Havre Daily News
Mammoth retailer Wal-Mart is coming to Havre - like it or not - and local business owners who want to hear how they can not only survive but thrive in a new age of commerce here will have their chance April 26.
Coeur d'Alene, Idaho-based consultant Pat McGaughey will visit Havre and offer a presentation titled “Traditional Retailers Succeeding in a Big Box World,” which he said will include strategies local businesses can use to let a wave of increased retail traffic carry them to success.
McGaughey said local businesses can only benefit from Wal-Mart's move here. The store will draw a lot of curious customers when it first opens, but it will also keep shoppers in town more often, and that can only help, he said.
“It looks scary, but ... I just tell people how to learn to ride this tsunami,” McGaughey said Thursday. “Wal-Mart's going to keep the cars here. Wal-Mart is going to train (shoppers) to stay in town. You can't tell me that's going to hurt your town.”
He added: “I want to talk to people who want to stay in business. Most of the people I know that go out of business when Wal-Mart comes into town are the ones who are looking for a reason for going out of business.”
Havre Area Chamber of Commerce president Tom Rygg said the organization is bringing McGaughey to Havre as part of its mission to assist the business community.
“Wal-Mart is a big company and they have a lot to offer their customers, and they also provide competition,” Rygg said Thursday.
“I just think it's a really good thing to have a person like Pat come in,” he said. “We in Havre aren't used to dealing with a big-box retailer. I think it's a great opportunity for our local businesses. I encourage people to take advantage of it.”
McGaughey said he does not work for Wal-Mart but has studied the big-box chain extensively. He said he does not believe negative media hype about the company. He hasn't yet seen “Wal-Mart: The High Cost of Low Price,” a documentary film shown in Havre last month that in part tells the story of small-business owners who had to shutter their stores when the chain moved to town.
“On the face of it, I don't believe it,” he said of the movie. He noted that there are still plenty of small businesses in towns across the country that have Wal-Mart or another big-box store, such as Target or Costco. McGaughey first experienced the big-box retail revolution as a small-business owner in an Oregon community of about 10,000 people. A music store owner, he saw Payless Drug open in town, and the variety store also offered records and tapes.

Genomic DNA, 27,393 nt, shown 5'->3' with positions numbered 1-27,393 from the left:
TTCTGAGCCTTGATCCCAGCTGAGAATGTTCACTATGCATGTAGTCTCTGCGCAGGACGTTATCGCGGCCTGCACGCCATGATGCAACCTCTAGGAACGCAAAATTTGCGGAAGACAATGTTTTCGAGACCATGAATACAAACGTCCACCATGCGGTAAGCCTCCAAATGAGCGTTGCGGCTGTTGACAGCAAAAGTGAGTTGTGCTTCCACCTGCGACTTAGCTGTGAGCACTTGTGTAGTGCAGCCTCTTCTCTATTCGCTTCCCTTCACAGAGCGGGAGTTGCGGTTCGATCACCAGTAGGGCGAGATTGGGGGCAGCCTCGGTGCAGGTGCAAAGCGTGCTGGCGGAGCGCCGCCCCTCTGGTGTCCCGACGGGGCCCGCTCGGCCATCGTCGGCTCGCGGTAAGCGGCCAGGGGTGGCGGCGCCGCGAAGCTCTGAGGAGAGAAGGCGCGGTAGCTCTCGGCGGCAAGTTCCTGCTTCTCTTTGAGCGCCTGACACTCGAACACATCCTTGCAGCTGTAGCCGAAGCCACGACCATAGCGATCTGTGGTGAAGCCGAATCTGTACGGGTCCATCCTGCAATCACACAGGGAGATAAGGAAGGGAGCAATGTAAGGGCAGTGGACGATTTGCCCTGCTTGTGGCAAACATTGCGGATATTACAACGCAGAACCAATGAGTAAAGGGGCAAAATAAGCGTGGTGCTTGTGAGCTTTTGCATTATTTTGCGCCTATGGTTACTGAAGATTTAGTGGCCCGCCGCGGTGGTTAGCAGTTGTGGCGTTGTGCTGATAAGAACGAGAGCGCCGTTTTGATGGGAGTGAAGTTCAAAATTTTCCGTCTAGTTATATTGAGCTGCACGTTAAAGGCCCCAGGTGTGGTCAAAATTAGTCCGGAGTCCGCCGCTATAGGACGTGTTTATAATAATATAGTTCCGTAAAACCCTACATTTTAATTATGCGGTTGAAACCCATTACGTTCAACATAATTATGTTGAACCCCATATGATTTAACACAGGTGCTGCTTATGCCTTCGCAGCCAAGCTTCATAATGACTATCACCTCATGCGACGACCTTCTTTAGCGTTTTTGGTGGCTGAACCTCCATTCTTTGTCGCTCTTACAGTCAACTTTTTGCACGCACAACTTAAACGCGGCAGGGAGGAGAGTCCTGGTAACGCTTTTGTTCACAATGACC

“I learned a lot by being a small retailer and working with the larger retailers in my community,” McGaughey said. “I learned years ago that if someone is creating a big wave of traffic, I better become a world-class server.”
He said his record sales increased an average of 28 percent when Payless ran advertisements for music sales. His store had a more eclectic collection of offerings, and he said Payless' circulars would get local shoppers in the mood to go out and buy music.
He also took advantage of Payless' strategies for displaying products, and said local retailers can do the same with Wal-Mart.
“You will now have the most professional merchandiser in the world” to learn from, he said.
Wal-Mart has done all of the studies to analyze how to entice shoppers to buy products. Why shouldn't local business owners take advantage of that knowledge? He said merchants should spend time in the store to learn more.
McGaughey is a past president of the Idaho Association of Chambers of Commerce and served as president and host of the Northwest Chamber Leaders Conference. As a former chamber president, he worked with retailers in his own town during the advent of big boxes. He said he's been working with small-business survival for 20 years. In 2000, he began his career as a consultant. He gives more than 60 presentations across the country each year.
Tickets for the event will soon be available at the chamber office. For members, the cost is $30 per person or $150 for six people. For nonmembers, tickets are priced at $35 a person and $180 for groups of six.
The tickets cover the big-box presentation and another presentation by McGaughey titled “Selling and Marketing.” That presentation will be held from 7 to 9 a.m. at the Duck Inn Olympic Room on April 26. The big-box presentation will be held in the Montana State University-Northern Student Union Building from 6:30 to 9 p.m.